On the flip side, "Home By Another Way" actually has some of the depth that fans of Taylor's have come to expect of him. On that song, Taylor creates a rather original song paying tribute to the three wise men. He sings "Home is where they want you / You can more or less assume that you'll be welcome in the end / Mustn't let King Herod haunt you so / Or fantasize his features when you're looking at a friend / Well it pleasures me to be here / And to sing this song tonight / They tell me that life is a miracle / And I figure that they're right" ("Home Another Way"). Taylor is not singing an original storysong, but he is retelling a familiar story with a decent level of diction and intrigue to create a song that tells a new perspective on the familiar story. Indeed, in the Bible, Jesus's birth is celebrated and Taylor sings about the reasonable fear those visiting the baby must have had and that perspective and level of insight is pretty wonderful!
The album's title track, which opens Never Die Young is a decent anthem to life and it works, as well. On that song, Taylor makes his poem actually rock when he presents a song about the relationship between nature and life and the wish of all living things to live well when he wrote "Syncronized with the rising moon / Even with the evening star / They were true love written in stone / They were never alone, they were never that far apart / And we who couldn't bear to believe they might make it / We had to close our eyes / Cut up our losses into doable doses / Ration our tears and sighs" (Never Die Young). If nothing else, this album splits the listener between the idea that James Taylor can still write and that he's stretching for something to say. Ultimately, what he wants to say seems to come through enough that it makes it worth listening to the album a few times.
As well, Never Die Young is musically richer than some of Taylor's other albums. While the predominate sound is light pop-rock that is almost always called "adult contemporary" now, the album mixes it up a bit, too. "T-Bone" and "Runaway Boy" are essentially Country songs, "First Of May" has an almost Caribbean sound before it becomes an average pop song. There is another that sounds like a Gospel track and "Sweet Potato Pie," for as little as I like is, at least sounds unlike anything else Taylor has done since his unfortunate song "Chili Dog."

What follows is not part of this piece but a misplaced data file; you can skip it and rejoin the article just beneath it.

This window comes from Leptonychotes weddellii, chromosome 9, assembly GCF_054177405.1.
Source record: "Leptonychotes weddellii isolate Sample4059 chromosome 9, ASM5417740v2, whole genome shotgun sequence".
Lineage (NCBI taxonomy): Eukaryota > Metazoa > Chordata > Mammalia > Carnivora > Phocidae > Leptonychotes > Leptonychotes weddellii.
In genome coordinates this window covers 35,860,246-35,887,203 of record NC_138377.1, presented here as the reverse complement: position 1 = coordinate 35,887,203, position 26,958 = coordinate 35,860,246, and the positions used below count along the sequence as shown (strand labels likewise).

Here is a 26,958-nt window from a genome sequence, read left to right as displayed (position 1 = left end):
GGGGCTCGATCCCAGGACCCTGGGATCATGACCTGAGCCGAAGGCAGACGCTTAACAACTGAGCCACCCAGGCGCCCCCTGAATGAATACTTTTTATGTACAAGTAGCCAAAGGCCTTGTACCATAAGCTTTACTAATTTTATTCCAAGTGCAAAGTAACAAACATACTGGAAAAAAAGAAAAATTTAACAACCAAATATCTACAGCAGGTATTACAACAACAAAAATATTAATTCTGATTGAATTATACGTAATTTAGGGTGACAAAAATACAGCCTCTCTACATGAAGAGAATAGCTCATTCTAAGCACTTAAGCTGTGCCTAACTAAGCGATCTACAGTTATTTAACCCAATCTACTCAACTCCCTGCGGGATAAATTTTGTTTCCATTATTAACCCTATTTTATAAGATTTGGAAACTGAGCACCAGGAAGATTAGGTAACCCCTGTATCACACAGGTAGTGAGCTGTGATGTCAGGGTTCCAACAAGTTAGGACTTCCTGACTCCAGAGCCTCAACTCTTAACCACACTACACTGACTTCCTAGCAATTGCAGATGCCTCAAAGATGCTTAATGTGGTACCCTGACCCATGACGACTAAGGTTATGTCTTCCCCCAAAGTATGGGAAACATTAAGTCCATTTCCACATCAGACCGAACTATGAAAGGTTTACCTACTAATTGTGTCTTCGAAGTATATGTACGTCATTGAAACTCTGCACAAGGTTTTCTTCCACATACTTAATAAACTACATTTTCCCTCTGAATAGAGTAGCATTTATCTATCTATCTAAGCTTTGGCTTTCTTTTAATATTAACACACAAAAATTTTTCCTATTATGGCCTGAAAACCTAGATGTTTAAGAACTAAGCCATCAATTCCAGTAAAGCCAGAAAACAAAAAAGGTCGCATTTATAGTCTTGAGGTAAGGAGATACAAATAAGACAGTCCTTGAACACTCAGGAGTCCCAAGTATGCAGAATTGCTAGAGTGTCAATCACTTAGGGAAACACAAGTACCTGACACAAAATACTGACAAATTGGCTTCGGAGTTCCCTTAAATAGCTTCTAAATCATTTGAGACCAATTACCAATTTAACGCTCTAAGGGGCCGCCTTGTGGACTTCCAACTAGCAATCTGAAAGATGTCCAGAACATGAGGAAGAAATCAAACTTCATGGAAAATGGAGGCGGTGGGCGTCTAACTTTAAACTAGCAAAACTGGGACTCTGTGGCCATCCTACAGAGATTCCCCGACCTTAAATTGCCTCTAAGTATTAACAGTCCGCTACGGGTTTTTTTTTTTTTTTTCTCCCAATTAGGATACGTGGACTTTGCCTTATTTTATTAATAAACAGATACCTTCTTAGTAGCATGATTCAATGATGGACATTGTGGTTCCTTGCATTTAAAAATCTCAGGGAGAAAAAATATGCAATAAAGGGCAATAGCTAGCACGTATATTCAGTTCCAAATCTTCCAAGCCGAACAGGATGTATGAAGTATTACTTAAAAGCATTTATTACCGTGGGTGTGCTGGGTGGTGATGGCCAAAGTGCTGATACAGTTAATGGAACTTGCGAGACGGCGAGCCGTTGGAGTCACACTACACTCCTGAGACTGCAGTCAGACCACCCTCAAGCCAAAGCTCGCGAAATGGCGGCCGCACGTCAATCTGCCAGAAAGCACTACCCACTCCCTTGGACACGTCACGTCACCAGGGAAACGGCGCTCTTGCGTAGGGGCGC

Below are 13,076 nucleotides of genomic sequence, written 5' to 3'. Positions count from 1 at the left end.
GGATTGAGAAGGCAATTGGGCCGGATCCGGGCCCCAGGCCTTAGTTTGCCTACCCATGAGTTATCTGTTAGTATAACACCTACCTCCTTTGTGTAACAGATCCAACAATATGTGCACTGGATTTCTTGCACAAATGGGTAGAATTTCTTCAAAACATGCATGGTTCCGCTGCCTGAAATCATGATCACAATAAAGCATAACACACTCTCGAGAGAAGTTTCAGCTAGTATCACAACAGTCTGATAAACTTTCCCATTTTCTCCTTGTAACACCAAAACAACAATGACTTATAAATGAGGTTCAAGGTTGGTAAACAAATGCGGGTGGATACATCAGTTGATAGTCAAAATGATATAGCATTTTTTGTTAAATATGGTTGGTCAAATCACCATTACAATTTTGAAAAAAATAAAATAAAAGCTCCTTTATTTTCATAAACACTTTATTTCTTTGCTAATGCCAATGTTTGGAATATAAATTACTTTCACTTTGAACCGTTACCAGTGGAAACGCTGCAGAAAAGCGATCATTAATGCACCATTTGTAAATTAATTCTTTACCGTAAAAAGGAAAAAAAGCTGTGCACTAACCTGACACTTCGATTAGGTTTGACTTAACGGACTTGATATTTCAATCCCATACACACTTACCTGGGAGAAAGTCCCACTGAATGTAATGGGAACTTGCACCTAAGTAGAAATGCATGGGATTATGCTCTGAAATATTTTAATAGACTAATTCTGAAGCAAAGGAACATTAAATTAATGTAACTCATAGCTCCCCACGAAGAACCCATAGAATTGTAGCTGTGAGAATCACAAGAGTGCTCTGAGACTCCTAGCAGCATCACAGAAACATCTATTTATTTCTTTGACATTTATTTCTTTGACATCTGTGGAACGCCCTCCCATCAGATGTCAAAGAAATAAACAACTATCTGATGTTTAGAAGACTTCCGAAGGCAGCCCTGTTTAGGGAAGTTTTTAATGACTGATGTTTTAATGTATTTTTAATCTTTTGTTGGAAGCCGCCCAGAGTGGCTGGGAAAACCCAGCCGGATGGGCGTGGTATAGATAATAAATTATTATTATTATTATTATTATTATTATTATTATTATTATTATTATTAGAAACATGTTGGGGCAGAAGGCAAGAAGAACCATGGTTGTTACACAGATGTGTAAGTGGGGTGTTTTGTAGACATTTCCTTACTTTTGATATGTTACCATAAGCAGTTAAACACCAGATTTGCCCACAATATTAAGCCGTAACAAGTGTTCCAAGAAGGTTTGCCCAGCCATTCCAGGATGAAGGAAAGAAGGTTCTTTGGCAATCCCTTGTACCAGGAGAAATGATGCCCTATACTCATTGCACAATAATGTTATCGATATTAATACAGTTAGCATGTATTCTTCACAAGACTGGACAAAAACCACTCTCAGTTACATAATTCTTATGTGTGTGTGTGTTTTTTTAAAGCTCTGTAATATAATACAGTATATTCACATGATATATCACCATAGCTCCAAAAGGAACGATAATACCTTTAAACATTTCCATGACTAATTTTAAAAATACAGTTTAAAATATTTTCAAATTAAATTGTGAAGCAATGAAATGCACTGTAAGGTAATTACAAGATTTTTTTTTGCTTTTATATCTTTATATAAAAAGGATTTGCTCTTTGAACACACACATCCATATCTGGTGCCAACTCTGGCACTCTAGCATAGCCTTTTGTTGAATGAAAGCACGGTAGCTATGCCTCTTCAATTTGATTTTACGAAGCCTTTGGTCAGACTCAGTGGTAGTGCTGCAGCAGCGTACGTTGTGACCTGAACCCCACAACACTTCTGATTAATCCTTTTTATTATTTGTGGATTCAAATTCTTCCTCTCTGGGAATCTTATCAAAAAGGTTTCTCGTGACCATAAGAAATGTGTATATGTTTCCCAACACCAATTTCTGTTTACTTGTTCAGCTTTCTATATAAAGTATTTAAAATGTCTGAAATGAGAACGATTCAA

Never Die Young certainly keeps the listener interested with a decent mix of musical styles that work quite well to create a more full and vibrant sound than some of Taylor's more narcoleptic albums.
That said, Taylor's vocals are firmly rooted in this album within his comfortable range and he plays that mellow, articulate smooth sound well, but this album does not illustrate any expansion of vocal range. He does, however, show some decent ability to hold notes that he has not, traditionally, done and that helps the album, too. In fact, more than any other James Taylor album in the last few weeks I've listened to, the predominate feeling I have when this one ended was wishing there was more on it to hear.
The best track is "Home By Another Way," the weak track is "Sweet Potato Pie."
For other James Taylor albums, please be sure to visit my reviews of:
James Taylor And The Original Flying Machine
Sweet Baby James
Mud Slide Slim And The Blue Horizon
One Man Dog
New Moon Shine
James Taylor Live
Greatest Hits 2
Appalachian Journey (with Yo-Yo Ma)
The Best Of James Taylor
One Man Band
Check out how this album stacks up against other music I have reviewed by visiting my Music Review Index Page where the reviews are organized by the quality of the reviewed work in order from best to worst!
© 2012, 2008 W.L. Swarts. May not be reprinted without permission.
| | |